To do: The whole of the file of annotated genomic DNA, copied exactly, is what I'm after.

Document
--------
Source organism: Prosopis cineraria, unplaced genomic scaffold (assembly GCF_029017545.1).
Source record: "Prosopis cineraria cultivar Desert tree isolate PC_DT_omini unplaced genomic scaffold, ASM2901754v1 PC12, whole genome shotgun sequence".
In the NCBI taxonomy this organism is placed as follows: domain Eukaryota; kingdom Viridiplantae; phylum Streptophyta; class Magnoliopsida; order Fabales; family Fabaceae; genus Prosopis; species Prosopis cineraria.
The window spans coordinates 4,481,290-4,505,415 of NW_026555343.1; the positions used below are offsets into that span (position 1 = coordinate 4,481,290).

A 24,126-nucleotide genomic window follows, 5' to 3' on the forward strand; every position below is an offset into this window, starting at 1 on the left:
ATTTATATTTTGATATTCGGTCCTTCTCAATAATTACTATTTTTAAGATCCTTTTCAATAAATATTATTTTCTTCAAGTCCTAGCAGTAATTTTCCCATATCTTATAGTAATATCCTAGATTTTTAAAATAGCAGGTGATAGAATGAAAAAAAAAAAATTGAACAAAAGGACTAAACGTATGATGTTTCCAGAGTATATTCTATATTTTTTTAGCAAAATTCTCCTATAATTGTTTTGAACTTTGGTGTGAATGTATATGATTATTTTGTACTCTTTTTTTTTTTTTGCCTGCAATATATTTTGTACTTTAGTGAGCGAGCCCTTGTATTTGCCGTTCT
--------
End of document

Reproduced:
Source organism: Prosopis cineraria, unplaced genomic scaffold (assembly GCF_029017545.1).
Source record: "Prosopis cineraria cultivar Desert tree isolate PC_DT_omini unplaced genomic scaffold, ASM2901754v1 PC12, whole genome shotgun sequence".
In the NCBI taxonomy this organism is placed as follows: domain Eukaryota; kingdom Viridiplantae; phylum Streptophyta; class Magnoliopsida; order Fabales; family Fabaceae; genus Prosopis; species Prosopis cineraria.
The window spans coordinates 4,481,290-4,505,415 of NW_026555343.1; the positions used below are offsets into that span (position 1 = coordinate 4,481,290).

A 24,126-nucleotide genomic window follows, 5' to 3' on the forward strand; every position below is an offset into this window, starting at 1 on the left:
ATTTATATTTTGATATTCGGTCCTTCTCAATAATTACTATTTTTAAGATCCTTTTCAATAAATATTATTTTCTTCAAGTCCTAGCAGTAATTTTCCCATATCTTATAGTAATATCCTAGATTTTTAAAATAGCAGGTGATAGAATGAAAAAAAAAAAATTGAACAAAAGGACTAAACGTATGATGTTTCCAGAGTATATTCTATATTTTTTTAGCAAAATTCTCCTATAATTGTTTTGAACTTTGGTGTGAATGTATATGATTATTTTGTACTCTTTTTTTTTTTTTGCCTGCAATATATTTTGTACTTTAGTGAGCGAGCCCTTGTATTTGCCGTTCT